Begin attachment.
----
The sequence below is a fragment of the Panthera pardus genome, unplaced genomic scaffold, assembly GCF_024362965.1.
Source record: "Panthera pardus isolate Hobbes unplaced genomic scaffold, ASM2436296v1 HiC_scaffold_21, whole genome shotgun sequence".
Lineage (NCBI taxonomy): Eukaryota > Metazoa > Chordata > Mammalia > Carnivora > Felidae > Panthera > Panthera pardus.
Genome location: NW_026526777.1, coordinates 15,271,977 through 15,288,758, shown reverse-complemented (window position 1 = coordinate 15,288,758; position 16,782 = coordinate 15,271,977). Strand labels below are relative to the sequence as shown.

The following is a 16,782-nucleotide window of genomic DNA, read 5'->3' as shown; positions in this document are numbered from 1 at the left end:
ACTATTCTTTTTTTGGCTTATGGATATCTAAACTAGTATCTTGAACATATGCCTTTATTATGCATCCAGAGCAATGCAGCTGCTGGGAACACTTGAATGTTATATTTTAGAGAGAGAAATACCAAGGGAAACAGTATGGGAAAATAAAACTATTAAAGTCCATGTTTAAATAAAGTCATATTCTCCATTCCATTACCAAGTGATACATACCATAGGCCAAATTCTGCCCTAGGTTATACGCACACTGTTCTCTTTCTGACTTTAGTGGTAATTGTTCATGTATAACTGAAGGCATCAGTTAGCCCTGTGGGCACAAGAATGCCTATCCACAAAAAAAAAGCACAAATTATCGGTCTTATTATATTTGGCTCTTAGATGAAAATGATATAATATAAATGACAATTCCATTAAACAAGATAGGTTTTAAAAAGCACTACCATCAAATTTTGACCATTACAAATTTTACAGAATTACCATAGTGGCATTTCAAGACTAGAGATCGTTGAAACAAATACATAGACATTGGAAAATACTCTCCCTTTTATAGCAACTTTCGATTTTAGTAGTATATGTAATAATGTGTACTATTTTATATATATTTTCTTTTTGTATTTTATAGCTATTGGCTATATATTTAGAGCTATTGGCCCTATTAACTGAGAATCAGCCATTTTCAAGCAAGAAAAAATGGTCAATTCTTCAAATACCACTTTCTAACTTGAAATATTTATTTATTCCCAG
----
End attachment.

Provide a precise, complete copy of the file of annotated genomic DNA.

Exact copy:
The sequence below is a fragment of the Panthera pardus genome, unplaced genomic scaffold, assembly GCF_024362965.1.
Source record: "Panthera pardus isolate Hobbes unplaced genomic scaffold, ASM2436296v1 HiC_scaffold_21, whole genome shotgun sequence".
Lineage (NCBI taxonomy): Eukaryota > Metazoa > Chordata > Mammalia > Carnivora > Felidae > Panthera > Panthera pardus.
Genome location: NW_026526777.1, coordinates 15,271,977 through 15,288,758, shown reverse-complemented (window position 1 = coordinate 15,288,758; position 16,782 = coordinate 15,271,977). Strand labels below are relative to the sequence as shown.

The following is a 16,782-nucleotide window of genomic DNA, read 5'->3' as shown; positions in this document are numbered from 1 at the left end:
ACTATTCTTTTTTTGGCTTATGGATATCTAAACTAGTATCTTGAACATATGCCTTTATTATGCATCCAGAGCAATGCAGCTGCTGGGAACACTTGAATGTTATATTTTAGAGAGAGAAATACCAAGGGAAACAGTATGGGAAAATAAAACTATTAAAGTCCATGTTTAAATAAAGTCATATTCTCCATTCCATTACCAAGTGATACATACCATAGGCCAAATTCTGCCCTAGGTTATACGCACACTGTTCTCTTTCTGACTTTAGTGGTAATTGTTCATGTATAACTGAAGGCATCAGTTAGCCCTGTGGGCACAAGAATGCCTATCCACAAAAAAAAAGCACAAATTATCGGTCTTATTATATTTGGCTCTTAGATGAAAATGATATAATATAAATGACAATTCCATTAAACAAGATAGGTTTTAAAAAGCACTACCATCAAATTTTGACCATTACAAATTTTACAGAATTACCATAGTGGCATTTCAAGACTAGAGATCGTTGAAACAAATACATAGACATTGGAAAATACTCTCCCTTTTATAGCAACTTTCGATTTTAGTAGTATATGTAATAATGTGTACTATTTTATATATATTTTCTTTTTGTATTTTATAGCTATTGGCTATATATTTAGAGCTATTGGCCCTATTAACTGAGAATCAGCCATTTTCAAGCAAGAAAAAATGGTCAATTCTTCAAATACCACTTTCTAACTTGAAATATTTATTTATTCCCAG